New York Islanders prospect Josh Ho-Sang wore No. 66 in his NHL debut on Thursday, and this is a problem for some people.
For others, it’s a problem that it’s a problem to wear a number that hasn’t been officially retired. While many teams have their own personal list of retired sweaters, only Wayne Gretzky’s 99 has been hung up for good throughout the NHL*.
Ignoring which side of the debate you fall in, if the league were to expand its selection of retired numbers, which ones would be chosen?
Here’s a rundown of some candidates.
*Technically, the league also retired 0, and 00 from use. John Davidson (1978) and Martin Biron (1996) wore 00, while Neil Sheehy in 1988 is the only player to wear 0.
Mario Lemieux was as talented as any player to ever play. His size and skill made him a force on the ice, and he might be the only person to have ever had a shot at Gretzky’s career totals, but a bout with Hodgkin’s lymphoma robbed him of some of his prime seasons.
His number is distinctive enough to where Lemieux is one of only six NHLers to ever wear it, and the only one to use it in more than one season. Ho-Sang and T.J. Brodie are the only players to have worn it since Lemieux retired for good in 2006.
Jaromir Jagr is a surefire Hall of Famer, who’s second on the NHL’s all-time points list. He’s also third in goals, trailing Gordie Howe by 40.
No. 68 is quite unique around the league, currently only Ottawa’s Mike Hoffman and San Jose’s Melker Karlsson wear it in addition to Jagr, and just 13 others throughout history.
Then again, if the player himself refuses to retire, why give up his number?
Willie O’Ree broke the NHL’s colour barrier as the first black NHLer.
Major League Baseball has retired Jackie Robinson’s 42 from circulation, save for one day a year where everyone wears it in his honour.
Nineteen players have worn 22 this season, so almost two-thirds of the teams in the league would have to make an adjustment.
O’Ree’s story isn’t nearly as famous as Robinson’s though awareness seems to be growing; the 2016 documentary Soul On Ice tells his story in greater detail.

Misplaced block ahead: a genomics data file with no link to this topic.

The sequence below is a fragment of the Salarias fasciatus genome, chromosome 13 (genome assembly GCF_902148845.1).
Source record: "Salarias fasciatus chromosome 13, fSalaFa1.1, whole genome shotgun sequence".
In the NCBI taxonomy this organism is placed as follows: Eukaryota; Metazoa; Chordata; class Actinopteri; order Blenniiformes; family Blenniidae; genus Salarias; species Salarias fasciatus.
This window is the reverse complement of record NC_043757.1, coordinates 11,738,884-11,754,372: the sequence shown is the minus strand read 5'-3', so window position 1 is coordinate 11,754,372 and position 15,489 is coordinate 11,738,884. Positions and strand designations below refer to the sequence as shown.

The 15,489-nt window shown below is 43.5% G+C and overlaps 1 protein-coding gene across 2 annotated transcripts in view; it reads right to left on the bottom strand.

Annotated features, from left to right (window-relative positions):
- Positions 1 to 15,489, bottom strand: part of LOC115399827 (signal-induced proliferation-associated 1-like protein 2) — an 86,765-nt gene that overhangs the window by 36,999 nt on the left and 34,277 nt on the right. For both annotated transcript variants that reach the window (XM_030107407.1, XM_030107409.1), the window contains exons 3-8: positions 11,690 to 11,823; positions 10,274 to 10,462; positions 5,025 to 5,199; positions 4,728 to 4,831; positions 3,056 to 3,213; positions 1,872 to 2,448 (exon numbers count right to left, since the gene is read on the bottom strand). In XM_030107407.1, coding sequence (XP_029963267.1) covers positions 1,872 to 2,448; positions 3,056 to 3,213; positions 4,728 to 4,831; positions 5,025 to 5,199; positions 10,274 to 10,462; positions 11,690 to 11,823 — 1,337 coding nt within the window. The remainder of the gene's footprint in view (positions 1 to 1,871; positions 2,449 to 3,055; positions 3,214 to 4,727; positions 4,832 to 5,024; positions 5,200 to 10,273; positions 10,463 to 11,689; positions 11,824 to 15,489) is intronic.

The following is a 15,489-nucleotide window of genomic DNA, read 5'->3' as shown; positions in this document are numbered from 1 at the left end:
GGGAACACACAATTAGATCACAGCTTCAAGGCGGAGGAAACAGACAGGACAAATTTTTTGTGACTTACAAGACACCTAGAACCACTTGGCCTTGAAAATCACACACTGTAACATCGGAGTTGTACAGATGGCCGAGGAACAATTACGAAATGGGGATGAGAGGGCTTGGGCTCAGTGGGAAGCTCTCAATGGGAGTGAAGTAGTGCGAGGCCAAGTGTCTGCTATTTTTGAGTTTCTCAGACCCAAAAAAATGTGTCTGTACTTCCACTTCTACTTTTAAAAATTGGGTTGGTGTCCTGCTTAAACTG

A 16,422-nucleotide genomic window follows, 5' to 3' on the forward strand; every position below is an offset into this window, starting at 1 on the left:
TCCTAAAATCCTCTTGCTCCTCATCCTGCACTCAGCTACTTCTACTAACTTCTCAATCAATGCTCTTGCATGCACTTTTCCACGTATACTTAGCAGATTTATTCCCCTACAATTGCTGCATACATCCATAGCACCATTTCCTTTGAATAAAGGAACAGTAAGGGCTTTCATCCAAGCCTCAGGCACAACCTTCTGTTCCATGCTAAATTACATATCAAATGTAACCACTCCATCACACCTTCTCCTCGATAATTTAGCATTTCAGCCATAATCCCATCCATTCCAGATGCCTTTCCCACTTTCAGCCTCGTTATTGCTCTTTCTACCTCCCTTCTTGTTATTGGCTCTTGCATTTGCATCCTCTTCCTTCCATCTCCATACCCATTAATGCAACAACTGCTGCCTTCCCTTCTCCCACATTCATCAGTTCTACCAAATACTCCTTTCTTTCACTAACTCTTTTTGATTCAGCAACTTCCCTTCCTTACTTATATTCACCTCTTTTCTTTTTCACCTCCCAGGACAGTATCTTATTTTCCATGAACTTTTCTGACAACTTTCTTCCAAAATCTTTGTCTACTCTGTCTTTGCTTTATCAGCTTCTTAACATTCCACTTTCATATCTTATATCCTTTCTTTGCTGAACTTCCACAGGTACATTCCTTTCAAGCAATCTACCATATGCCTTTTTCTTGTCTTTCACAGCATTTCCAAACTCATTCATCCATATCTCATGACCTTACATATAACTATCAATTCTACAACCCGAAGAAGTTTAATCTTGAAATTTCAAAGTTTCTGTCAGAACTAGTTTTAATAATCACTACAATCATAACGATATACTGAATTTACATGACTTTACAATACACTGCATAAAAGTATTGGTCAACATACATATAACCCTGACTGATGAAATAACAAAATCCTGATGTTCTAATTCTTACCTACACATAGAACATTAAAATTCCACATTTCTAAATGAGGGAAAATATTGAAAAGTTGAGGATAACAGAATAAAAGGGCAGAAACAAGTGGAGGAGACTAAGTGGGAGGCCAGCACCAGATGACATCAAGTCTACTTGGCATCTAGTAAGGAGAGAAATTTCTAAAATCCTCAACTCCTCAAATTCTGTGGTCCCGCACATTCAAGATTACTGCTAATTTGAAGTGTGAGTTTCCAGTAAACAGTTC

Sportsnet’s Luke Fox spoke with O’Ree, and asked him why he thought he wasn’t in the Hall of Fame back in 2012.
Many greats have worn No. 4, but no one has his name as closely attached to it as Bobby Orr.
Orr, in addition to his glowing stats, changed the way people thought of defencemen. He’s still the only blueliner to win the Art Ross Trophy, having done so twice, and to many is still considered the greatest to ever play.
Like Lemieux, Orr’s career was shortened by injuries.
Fourteen players have worn No. 4 this season, all of whom are defencemen.
Maurice Richard and Gordie Howe both have a claim to retiring this number on their own.
Richard not only retired as the NHL’s all-time leader in goals (he currently sits 29th), but the Rocket was an important figure in French Canadian culture.
Howe was Mr. Hockey, breaking Richard’s goal totals, and leading the NHL in points until Gretzky came along.
Twelve current NHLers wear No. 9, which has also been worn by many Hall of Famers throughout history.
Sidney Crosby is the best player of his generation.
He’ll never be able to match the totals of Gretzky, but era-adjusted, he’s right up there with just about anyone.
Not only that, but Crosby has made 87 his own. It represents his date of birth (08/07/87), his salary ($8.7 million), and elsewhere only Washington’s Liam O’Brien (of one game played) has worn it this season.
That could change if Russia’s Vadim Shipachyov ever decides to come over, but for now 87 is Crosby’s.
To be continued.